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||Remote Retrieval Of Authentication Data From Internet Explorer
||13th October 2000
ACROS Security Problem Report #2000-07-22-2-PUB
Remote Retrieval Of Authentication Data From Internet Explorer
Affected System(s): Internet Explorer used in web-based systems with HTTP
Problem: Usernames and passwords can be retrieved remotely
from Internet Explorer
Solution: (see "Advisory" section)
Written: July 22, 2000
Last update: October 13, 2000
Published: October 13, 2000
Our team has analyzed how popular web browsers could be tricked to reveal the
cached username:password pairs and discovered a way how this can be done by
a remote attacker even when SSL is used to protect this data while in
transfer over insecure channels like Internet.
As a result, we have identified a weakness in Microsoft's Internet Explorer.
However, it *should not* be assumed that only this product is affected but
rather all vendors of web browsers are urged to review their products for
the identified vulnerability.
Note: We have put quite an effort into notifying these other vendors.
Unfortunately, we got very little response so we are unable to provide the
status of their products in this report.
The purpose of this report is to describe a security problem in IE's handling
of cached BASIC authentication data and also to provide a workable scenario
for exploiting this, and similar, vulnerabilities.
So you have launched your new web-based e-purchasing system and protected it
with 128-bit SSL. Your users logon to it through their browsers, providing
their usernames and passwords. Entire communication is protected with SSL so
there's no way anyone could intercept their authentication data.
Or maybe your web admin is remotely administering your web server through
some remote admin app (like IISAdmin) and you're relying on SSL to encrypt
the HTTP "Basic" authentication when it's going through the Internet.
You feel safe; you trust SSL to do its job protecting your users and your
system. Their passwords are secure.
Or are they?
We will show that it could be possible to retrieve the cached authentication
data from your user's web browser with little or no user's cooperation, even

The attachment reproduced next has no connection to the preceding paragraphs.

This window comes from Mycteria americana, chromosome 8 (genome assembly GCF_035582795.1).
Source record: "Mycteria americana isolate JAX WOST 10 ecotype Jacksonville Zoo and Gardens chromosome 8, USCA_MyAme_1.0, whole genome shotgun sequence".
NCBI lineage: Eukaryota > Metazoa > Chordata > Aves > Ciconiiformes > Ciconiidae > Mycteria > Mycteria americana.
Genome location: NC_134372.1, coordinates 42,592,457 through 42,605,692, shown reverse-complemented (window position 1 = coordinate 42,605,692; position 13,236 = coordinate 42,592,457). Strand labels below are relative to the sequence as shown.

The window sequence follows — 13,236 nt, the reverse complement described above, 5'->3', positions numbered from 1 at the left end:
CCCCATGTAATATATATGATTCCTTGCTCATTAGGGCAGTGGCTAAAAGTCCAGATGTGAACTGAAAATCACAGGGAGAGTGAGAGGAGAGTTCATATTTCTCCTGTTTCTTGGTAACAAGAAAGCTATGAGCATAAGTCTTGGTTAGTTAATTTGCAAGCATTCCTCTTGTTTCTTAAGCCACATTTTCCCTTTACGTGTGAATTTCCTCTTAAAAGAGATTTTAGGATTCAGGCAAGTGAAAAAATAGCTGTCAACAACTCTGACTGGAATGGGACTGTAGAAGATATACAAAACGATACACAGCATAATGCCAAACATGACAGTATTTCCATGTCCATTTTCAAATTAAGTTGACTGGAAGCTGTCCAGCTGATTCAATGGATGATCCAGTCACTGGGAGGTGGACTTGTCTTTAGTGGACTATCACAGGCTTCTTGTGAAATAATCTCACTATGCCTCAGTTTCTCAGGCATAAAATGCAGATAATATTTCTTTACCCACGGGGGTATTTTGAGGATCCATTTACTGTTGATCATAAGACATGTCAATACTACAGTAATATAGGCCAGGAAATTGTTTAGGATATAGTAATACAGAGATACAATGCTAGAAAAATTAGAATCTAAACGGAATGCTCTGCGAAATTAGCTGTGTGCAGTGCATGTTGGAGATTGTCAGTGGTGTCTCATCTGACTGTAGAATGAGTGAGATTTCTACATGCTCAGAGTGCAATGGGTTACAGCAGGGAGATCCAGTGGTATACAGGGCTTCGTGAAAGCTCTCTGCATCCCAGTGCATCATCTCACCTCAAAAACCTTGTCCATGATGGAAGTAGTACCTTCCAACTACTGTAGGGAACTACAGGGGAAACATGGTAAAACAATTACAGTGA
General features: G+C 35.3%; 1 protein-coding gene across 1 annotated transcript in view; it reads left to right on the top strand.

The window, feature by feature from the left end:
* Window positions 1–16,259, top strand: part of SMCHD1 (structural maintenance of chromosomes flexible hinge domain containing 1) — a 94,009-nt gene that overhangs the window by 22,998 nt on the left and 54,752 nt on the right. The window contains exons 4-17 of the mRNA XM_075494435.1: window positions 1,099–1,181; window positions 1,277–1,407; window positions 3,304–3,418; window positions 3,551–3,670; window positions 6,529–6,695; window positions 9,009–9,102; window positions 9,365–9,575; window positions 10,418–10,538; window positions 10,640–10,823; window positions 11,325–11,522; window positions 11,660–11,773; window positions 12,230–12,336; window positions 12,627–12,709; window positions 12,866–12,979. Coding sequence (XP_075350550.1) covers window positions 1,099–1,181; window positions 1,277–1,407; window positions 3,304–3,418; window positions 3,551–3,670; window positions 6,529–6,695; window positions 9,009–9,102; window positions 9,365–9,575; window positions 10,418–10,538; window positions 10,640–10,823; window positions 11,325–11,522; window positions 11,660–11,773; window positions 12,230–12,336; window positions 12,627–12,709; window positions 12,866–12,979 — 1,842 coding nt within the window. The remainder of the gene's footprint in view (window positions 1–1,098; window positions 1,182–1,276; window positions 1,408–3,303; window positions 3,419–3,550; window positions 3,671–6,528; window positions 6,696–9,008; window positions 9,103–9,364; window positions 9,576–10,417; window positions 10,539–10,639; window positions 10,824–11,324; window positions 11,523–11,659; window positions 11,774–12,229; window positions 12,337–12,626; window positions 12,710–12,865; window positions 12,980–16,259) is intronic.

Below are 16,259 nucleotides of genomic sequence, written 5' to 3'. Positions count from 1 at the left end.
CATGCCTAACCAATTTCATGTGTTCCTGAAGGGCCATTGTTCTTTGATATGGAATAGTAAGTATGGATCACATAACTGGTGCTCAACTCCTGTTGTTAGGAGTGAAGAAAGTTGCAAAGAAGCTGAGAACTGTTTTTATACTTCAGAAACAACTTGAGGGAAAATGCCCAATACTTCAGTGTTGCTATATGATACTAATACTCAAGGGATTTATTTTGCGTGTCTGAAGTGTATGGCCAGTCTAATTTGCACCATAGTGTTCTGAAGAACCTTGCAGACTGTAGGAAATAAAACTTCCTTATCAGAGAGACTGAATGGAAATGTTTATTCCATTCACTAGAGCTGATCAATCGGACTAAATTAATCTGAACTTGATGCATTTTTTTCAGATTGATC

when due care was taken to protect the communication between browser and
server with SSL. *
(*) We'll put all bugs in various SSL implementations aside and assume SSL
is working as specified.
CACHED AUTHENTICATION DATA
For the purpose of this report, we'll define "cached authentication data" as
static username:password pairs which the client application (web browser)
needs to provide to the server in order to get his requests processed. We
will only deal with username:password pairs for HTTP BASIC authentication,
which is one of the authentication mechanisms that Internet Explorer
provides. Arguably, BASIC authentication is the only browser-integrated
authentication that is supported by both Internet Explorer and Netscape
Navigator so chances are that every public web-based system that pops up
a dialog window requesting a username and password at login, is using this
type of authentication.
Our definition of cached authentication data is not to be mistaken for
"Password Caching", a feature of Internet Explorer which allows users to
store their passwords in Explorer's storage so that they are never again
asked for them (even after IE is closed and rerun). However, using this
feature users are clearly making the attack we describe below even easier
Throughout the analysis it is assumed that the attacker is capable of the
1) Listening to network traffic between client and server
2) Generating fake (spoofed) network traffic between client and server
Note: These assumptions are only a part of the assumptions stated in
the SSL Specification. SSL was developed for the purpose of protecting